10,281 posts, read 7,491,824 times
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Quote:
Originally Posted by rah-ghr View Post
i have no problem letting other drivers have the road. The road rage is out of control, and it's just a matter of time till you'll be in one like you see on the news and even it is just a minor rage eventually you will become a road rager yourself.
Not me. I know better, have seen too much road rage and its repercussions. I see that road rage accomplishes nothing good, only harms those involved in it, so it's best to let it go and get out of harm's way the best I can.

I spent decades living in Miami and driving on the roads and highways in south Florida (Miami-Dade, Broward and Palm Beach counties) and have seen the escalating crowds on the highways, many incidents of aggressive, lawless driving and road rage. I've had way too many close calls myself, enough so that I became convinced that I'd be killed in a highway accident before I got to retire and move out of the area. My job required traveling extensively on those highways and my single goal was to get to my destination and back home safely and hopefully without incident. So I concentrated on safe and defensive driving and did not engage with other drivers who were out to challenge or gather revenge on others for daring to be in their way on those roads. So that's my driving goal, to get to my destination and home safely, not to engage in driving as a combat sport.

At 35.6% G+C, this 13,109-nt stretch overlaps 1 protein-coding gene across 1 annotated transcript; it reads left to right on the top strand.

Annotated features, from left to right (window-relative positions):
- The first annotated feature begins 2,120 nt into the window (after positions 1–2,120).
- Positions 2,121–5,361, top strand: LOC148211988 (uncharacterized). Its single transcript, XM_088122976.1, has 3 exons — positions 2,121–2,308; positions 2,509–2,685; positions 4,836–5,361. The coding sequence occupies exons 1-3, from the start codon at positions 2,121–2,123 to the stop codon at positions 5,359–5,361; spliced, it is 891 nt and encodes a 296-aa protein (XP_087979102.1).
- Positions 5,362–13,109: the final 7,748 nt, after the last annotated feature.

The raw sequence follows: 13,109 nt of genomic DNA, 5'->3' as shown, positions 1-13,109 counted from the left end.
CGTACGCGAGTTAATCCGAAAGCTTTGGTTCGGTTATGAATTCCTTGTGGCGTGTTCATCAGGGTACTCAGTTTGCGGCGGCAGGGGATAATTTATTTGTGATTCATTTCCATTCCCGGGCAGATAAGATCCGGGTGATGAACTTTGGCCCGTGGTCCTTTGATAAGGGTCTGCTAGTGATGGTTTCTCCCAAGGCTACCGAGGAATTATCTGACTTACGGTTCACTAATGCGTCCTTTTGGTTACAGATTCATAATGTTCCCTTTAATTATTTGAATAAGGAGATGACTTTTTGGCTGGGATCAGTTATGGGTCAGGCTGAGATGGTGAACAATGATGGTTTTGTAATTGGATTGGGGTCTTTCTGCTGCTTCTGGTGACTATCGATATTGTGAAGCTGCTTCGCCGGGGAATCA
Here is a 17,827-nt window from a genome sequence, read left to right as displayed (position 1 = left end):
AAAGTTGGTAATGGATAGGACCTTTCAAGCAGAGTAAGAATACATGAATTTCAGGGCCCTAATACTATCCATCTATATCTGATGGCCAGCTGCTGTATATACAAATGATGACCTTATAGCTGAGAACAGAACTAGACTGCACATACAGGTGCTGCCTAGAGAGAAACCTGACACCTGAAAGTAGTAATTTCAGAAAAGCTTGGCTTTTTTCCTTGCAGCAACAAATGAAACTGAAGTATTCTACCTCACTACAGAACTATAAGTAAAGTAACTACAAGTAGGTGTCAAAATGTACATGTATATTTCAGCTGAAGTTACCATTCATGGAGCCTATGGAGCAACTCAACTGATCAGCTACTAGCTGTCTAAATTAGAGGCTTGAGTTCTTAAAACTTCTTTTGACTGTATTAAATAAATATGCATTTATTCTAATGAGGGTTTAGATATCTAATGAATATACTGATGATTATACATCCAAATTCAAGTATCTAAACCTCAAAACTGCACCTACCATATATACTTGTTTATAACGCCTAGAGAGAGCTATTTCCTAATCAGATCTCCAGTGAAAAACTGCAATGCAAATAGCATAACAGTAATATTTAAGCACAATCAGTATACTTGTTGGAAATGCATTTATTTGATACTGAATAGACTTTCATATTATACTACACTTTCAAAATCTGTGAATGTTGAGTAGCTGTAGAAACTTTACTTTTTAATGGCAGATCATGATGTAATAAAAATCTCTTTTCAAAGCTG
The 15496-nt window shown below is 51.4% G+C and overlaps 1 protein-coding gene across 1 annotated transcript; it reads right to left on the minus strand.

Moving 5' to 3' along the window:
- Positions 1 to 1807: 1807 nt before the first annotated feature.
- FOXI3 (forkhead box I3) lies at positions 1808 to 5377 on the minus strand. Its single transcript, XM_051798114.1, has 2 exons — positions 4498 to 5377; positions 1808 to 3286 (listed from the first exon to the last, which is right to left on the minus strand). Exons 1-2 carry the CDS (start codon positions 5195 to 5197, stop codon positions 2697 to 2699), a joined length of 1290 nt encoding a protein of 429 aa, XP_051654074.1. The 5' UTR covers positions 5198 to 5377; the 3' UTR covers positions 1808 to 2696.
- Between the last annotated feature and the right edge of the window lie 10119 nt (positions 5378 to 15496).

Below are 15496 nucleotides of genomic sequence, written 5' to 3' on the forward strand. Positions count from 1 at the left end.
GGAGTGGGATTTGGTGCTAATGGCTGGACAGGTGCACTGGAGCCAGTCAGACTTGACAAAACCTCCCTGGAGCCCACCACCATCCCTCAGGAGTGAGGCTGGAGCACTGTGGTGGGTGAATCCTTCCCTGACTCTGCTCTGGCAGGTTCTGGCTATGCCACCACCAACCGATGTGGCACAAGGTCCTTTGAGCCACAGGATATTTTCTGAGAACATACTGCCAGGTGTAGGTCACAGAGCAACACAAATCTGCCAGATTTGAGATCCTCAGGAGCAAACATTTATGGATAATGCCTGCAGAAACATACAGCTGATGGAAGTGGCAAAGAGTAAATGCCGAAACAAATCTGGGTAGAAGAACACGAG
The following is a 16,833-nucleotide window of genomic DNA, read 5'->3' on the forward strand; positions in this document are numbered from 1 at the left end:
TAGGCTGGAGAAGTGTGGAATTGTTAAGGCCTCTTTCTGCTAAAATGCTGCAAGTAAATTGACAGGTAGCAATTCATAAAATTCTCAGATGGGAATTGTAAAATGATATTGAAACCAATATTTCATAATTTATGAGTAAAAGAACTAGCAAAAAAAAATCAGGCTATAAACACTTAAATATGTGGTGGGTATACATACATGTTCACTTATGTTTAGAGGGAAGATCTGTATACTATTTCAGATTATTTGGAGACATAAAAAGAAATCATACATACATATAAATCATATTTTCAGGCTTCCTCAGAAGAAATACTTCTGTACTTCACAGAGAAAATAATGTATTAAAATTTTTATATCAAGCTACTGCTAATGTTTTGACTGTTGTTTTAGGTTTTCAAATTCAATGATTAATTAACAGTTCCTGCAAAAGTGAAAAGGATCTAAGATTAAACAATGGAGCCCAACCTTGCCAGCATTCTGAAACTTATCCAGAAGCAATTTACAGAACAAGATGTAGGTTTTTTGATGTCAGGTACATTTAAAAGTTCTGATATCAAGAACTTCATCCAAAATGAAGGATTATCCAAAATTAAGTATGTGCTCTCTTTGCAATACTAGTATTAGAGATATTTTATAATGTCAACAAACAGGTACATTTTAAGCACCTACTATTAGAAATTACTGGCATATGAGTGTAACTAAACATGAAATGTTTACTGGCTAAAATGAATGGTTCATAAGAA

And I'd still take public transportation where it was a viable option.
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Old 01-04-2020, 11:35 AM
 
27,058 posts, read 29,532,929 times
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Quote:
Originally Posted by rah-ghr View Post